We have just returned from a short break in Leipzig, formerly the home of Johann Sebastian Bach. It was something of a music pilgrimmage for me, though we found time to do less music 'sights', such as the immense (and immensely impressive) Völkerschlachtdenkmal, a memorial to the dead of the Battle of Leipzig in 1813. I hadn't even realised there was a Battle of Leipzig then, but it turns out to have been the largest battle ever fought by mankind up to that point and sealed the fate of Napoleon, who abdicated shortly thereafter.
Anyway: I have to say I was a bit disappointed in the Bach side of things. There is certainly the Tomaskirche (pictured), where Bach was Director of Music for the last 27 years of his life. We went to a service there, which was moving enough. The church has two organs, JSB's grave, a memorial window to him and an excellent continuing choral tradition. Except the organs are relatively modern and definitely wouldn't have been played by Bach; the church interior was renovated extensively throughout the 20th Century, so that it looks nothing like what Bach would have known; and we're not even quite sure if the contents of the Bach grave are actually of Bach and not some random other gentleman. Bach was actually buried at St. John's, which was destroyed by bombing in WW2, so what were thought to be his remains were moved to the Tomaskirche in 1950 -but the identification of the St. John's grave as Bach's relied on 'folk memories' of him having been buried in a certain location.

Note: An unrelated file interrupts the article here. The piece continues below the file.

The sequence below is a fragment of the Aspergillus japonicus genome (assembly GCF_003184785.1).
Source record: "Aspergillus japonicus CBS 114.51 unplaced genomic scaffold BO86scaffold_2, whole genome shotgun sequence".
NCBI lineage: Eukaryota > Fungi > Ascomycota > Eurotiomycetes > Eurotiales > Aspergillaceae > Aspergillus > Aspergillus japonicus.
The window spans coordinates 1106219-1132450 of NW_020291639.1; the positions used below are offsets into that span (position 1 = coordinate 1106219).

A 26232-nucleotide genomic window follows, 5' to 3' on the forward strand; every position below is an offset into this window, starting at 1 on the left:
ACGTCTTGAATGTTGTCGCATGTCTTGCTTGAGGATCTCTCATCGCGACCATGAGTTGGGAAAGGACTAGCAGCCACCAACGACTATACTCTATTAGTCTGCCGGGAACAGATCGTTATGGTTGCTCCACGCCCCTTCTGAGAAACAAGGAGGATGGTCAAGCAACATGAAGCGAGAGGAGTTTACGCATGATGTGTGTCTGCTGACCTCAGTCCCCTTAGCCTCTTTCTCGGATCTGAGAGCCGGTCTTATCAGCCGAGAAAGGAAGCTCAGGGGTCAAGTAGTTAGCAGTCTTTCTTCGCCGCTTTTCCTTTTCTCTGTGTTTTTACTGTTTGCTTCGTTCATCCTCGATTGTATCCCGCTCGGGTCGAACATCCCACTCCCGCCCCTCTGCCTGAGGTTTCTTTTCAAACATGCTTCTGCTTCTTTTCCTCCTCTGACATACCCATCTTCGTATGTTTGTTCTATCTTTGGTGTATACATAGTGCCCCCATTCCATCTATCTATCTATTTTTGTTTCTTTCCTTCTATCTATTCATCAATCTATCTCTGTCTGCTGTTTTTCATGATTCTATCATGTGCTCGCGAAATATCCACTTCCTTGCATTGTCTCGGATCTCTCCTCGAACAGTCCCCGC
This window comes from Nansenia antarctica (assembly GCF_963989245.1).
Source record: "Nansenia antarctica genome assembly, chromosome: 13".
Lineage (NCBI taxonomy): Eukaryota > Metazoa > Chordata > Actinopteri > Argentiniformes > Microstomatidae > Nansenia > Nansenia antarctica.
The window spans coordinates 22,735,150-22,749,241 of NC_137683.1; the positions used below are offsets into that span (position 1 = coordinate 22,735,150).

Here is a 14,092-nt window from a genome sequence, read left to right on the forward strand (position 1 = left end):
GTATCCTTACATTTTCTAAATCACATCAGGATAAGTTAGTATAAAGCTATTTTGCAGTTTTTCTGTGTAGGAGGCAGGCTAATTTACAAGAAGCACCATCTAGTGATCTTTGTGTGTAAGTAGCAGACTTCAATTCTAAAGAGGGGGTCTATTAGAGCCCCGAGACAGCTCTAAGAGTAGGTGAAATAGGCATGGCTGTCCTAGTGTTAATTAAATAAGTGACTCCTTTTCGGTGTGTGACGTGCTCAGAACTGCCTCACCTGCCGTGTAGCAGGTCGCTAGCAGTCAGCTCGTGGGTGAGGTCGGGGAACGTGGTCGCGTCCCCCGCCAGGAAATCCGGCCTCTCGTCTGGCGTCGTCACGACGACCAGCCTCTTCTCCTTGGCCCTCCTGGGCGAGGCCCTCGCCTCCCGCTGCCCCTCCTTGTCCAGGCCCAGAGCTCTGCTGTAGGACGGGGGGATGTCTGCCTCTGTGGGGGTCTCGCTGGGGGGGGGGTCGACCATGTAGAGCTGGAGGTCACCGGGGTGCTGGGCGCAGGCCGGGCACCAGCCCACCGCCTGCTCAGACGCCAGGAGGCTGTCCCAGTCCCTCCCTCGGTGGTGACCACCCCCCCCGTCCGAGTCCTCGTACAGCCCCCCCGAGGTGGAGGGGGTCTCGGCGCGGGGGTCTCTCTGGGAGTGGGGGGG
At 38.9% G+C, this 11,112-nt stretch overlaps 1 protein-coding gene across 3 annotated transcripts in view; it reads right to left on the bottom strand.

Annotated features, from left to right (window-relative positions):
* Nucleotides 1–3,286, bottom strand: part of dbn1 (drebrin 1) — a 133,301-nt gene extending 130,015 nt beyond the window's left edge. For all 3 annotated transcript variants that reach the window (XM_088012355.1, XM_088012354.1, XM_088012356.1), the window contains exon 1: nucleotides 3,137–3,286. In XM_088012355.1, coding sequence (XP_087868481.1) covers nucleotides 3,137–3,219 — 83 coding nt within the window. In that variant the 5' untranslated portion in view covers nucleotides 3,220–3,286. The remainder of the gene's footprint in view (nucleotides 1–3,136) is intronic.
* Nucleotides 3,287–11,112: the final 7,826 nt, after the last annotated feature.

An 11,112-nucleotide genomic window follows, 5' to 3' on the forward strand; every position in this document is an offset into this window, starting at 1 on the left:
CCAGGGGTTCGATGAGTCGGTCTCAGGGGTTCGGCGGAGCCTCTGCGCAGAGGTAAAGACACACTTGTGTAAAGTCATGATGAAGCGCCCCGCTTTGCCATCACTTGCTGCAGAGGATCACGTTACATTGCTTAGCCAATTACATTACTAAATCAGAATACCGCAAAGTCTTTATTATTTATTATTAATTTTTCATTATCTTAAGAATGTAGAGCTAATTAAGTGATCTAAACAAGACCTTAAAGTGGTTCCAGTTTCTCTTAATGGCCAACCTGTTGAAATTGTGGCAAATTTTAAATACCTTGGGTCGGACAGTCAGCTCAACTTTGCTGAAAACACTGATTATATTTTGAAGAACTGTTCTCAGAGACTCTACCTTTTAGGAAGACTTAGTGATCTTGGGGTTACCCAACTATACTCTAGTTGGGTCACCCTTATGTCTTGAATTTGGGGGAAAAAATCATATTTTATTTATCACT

Meanwhile, Bach also ran the Nicolaikirche, which was just a hundred yards or so from our hotel. It had its interior completely re-done during the late 18th Century in fantastic neo-classical style -meaning that it too bears no relation to anything Bach would have seen, no matter how splendid it looks today.
So we drove to Eisenach, Bach's birthplace. There, the Bachhaus is the place where Bach grew up until he was about 10. It is full of furniture from the mid-18th Century -except none of it was actually owned by the Bachs. The house, though, is as he would have known it -except for the minor detail revealed by one display photograph, of the morning after an American bombing raid in 1944 -namely, that the building was extensively damaged and thus what you see today is, mostly, a fairly modern repair job.